- The Washington Times - Wednesday, September 26, 2007

As one of two starting NFL quarterbacks in football-crazed Texas, Matt Schaub is under the microscope. But if not for the March 22 trade that sent him from Atlanta to Houston, Schaub would really be feeling pressure.

That’s because instead of trying to turn the Texans into winners, Schaub would be replacing felon Michael Vick as the leader of the Falcons.

“I’m excited,” said Schaub, who started just two games during three years as Vick’s understudy. “It’s a great opportunity for me and one that I have to take advantage of.” Coach Gary Kubiak, who backed up Hall of Fame passer John Elway in Denver from 1983 to 1991, certainly can relate.

“Matt’s a very composed young man,” Kubiak said of the 26-year-old former Virginia standout.”One thing I really like about him is that he’s a very human kid. He makes mistakes. He’ll … take a mistake right in the chops, say, ‘Hey, that’s me, guys, let’s get this fixed.’ I just like the way he operates.”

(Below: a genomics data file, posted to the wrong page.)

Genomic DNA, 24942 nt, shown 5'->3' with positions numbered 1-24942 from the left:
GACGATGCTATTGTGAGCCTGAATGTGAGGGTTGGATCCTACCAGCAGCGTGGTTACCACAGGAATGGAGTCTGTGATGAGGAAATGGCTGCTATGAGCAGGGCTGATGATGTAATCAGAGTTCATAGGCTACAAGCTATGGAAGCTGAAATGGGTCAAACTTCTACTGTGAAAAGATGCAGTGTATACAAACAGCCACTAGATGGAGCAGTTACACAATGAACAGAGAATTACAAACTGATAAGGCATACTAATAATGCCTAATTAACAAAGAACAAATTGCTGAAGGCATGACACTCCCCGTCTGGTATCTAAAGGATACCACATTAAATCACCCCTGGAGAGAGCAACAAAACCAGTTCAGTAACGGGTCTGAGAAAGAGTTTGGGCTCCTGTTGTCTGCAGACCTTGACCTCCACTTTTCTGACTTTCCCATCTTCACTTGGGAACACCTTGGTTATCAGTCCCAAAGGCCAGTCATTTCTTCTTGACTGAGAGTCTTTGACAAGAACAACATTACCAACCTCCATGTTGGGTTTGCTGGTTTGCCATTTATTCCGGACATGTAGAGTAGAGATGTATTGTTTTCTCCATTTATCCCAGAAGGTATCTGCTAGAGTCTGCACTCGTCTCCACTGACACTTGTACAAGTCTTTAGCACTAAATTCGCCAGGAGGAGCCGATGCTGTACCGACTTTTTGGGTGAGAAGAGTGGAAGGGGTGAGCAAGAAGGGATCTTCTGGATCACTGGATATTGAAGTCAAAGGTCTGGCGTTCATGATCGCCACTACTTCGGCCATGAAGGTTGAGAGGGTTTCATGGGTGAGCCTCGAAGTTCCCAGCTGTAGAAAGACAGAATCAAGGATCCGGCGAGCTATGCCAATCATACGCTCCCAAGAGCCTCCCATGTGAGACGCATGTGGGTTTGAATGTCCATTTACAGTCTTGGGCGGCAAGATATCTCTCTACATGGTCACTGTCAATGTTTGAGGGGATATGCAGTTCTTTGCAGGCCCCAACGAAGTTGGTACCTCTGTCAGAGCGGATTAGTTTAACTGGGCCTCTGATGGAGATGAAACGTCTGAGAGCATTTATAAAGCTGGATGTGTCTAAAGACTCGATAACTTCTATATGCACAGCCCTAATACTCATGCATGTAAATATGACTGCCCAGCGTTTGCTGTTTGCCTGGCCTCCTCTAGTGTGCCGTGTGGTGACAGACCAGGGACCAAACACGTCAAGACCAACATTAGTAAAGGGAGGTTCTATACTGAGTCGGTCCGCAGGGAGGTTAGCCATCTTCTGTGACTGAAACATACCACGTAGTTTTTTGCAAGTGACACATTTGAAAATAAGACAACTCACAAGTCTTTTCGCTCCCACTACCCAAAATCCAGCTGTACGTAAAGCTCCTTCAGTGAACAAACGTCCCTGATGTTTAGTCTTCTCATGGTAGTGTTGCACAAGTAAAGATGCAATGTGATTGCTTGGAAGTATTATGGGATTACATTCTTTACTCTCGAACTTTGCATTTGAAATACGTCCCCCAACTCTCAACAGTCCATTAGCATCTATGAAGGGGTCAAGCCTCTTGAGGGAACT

Some Texans were critical of the laid-back approach of Schaub’s predecessor, David Carr, who never fulfilled the promise that made him the top pick in the 2002 draft. Center Steve McKinney likes his new quarterback, who made a point of calling several teammates to introduce himself after the trade.

“You have to step in that huddle with confidence,” said McKinney, who broke in with a confident rookie quarterback named Peyton Manning in Indianapolis in 1998. “That makes the guys around you believe in you. When guys believe in you, they follow you.”

Schaub’s teammates followed him for 27 points on his five series in his first three preseason games. He completed 24 of 33 passes for 242 yards and two touchdowns and scored on a 5-yard run.

“I definitely like where we are heading,” McKinney said.

And when he returns to Atlanta on Sept. 30, Schaub surely will be thankful to be dressing in the visiting locker room instead of its home counterpart in the Georgia Dome.

Sign up for Daily Newsletters

Manage Newsletters

Copyright © 2021 The Washington Times, LLC. Click here for reprint permission.

Please read our comment policy before commenting.


Click to Read More and View Comments

Click to Hide